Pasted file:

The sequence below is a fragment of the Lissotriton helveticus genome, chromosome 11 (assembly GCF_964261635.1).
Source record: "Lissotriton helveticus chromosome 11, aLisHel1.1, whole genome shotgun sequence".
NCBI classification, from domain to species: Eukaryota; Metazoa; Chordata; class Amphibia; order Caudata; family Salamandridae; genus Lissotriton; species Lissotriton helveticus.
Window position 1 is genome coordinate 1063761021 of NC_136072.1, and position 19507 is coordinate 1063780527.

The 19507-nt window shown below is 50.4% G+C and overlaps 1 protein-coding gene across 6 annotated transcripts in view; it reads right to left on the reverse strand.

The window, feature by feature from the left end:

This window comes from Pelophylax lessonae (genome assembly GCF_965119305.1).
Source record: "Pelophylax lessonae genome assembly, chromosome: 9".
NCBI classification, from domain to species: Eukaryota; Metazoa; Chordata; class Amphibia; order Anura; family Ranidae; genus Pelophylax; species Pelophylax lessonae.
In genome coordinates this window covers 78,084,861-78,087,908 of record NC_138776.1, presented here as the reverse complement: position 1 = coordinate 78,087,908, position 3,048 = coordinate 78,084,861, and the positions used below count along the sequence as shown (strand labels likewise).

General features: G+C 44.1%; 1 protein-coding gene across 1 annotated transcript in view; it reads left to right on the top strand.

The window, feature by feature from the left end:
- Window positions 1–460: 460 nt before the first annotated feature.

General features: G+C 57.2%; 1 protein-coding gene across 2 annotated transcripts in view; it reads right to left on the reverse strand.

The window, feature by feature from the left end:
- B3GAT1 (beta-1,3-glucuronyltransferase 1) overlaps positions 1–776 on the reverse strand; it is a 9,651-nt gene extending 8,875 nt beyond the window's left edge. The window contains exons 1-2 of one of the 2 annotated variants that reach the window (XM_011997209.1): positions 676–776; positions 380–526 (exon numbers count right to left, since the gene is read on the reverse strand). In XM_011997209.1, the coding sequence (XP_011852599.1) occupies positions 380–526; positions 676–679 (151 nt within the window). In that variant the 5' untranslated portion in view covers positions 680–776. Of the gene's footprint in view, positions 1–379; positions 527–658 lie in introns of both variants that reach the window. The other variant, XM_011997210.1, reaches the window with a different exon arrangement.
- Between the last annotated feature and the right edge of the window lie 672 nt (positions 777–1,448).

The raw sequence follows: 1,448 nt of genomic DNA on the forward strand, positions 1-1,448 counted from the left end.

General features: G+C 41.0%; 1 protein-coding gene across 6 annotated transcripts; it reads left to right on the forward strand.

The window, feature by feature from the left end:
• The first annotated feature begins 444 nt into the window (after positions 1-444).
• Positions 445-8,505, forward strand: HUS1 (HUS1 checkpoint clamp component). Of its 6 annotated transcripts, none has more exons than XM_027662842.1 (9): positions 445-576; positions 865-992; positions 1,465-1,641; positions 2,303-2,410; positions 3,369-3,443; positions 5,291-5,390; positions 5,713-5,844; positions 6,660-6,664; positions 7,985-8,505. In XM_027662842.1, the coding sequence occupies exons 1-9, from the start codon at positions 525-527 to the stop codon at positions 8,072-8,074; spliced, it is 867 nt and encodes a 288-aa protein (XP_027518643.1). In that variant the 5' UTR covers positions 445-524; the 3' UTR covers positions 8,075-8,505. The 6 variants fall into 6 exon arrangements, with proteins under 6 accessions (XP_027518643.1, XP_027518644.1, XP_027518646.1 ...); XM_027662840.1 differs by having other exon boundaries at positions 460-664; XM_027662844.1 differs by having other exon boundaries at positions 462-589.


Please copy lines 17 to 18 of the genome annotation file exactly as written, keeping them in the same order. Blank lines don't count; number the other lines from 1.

- Between the last annotated feature and the right edge of the window lie 672 nt (positions 777–1,448).

The raw sequence follows: 1,448 nt of genomic DNA on the forward strand, positions 1-1,448 counted from the left end.